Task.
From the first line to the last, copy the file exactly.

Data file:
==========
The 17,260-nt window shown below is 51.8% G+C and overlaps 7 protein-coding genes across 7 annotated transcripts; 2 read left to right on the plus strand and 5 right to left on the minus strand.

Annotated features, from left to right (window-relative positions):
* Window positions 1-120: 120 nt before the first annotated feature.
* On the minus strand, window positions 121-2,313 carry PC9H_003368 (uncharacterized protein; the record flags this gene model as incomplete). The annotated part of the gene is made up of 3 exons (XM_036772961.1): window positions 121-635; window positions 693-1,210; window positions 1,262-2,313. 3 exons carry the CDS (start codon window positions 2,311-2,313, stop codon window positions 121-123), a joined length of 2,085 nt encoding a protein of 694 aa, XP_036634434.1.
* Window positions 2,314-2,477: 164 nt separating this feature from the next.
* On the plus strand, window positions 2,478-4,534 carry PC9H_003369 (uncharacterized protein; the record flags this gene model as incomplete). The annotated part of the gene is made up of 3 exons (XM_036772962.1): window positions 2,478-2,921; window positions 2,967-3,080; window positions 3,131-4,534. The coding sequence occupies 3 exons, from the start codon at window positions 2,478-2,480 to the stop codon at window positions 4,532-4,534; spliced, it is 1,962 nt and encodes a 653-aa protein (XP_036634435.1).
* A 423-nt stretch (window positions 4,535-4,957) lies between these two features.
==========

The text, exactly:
The 17,260-nt window shown below is 51.8% G+C and overlaps 7 protein-coding genes across 7 annotated transcripts; 2 read left to right on the plus strand and 5 right to left on the minus strand.

Annotated features, from left to right (window-relative positions):
* Window positions 1-120: 120 nt before the first annotated feature.
* On the minus strand, window positions 121-2,313 carry PC9H_003368 (uncharacterized protein; the record flags this gene model as incomplete). The annotated part of the gene is made up of 3 exons (XM_036772961.1): window positions 121-635; window positions 693-1,210; window positions 1,262-2,313. 3 exons carry the CDS (start codon window positions 2,311-2,313, stop codon window positions 121-123), a joined length of 2,085 nt encoding a protein of 694 aa, XP_036634434.1.
* Window positions 2,314-2,477: 164 nt separating this feature from the next.
* On the plus strand, window positions 2,478-4,534 carry PC9H_003369 (uncharacterized protein; the record flags this gene model as incomplete). The annotated part of the gene is made up of 3 exons (XM_036772962.1): window positions 2,478-2,921; window positions 2,967-3,080; window positions 3,131-4,534. The coding sequence occupies 3 exons, from the start codon at window positions 2,478-2,480 to the stop codon at window positions 4,532-4,534; spliced, it is 1,962 nt and encodes a 653-aa protein (XP_036634435.1).
* A 423-nt stretch (window positions 4,535-4,957) lies between these two features.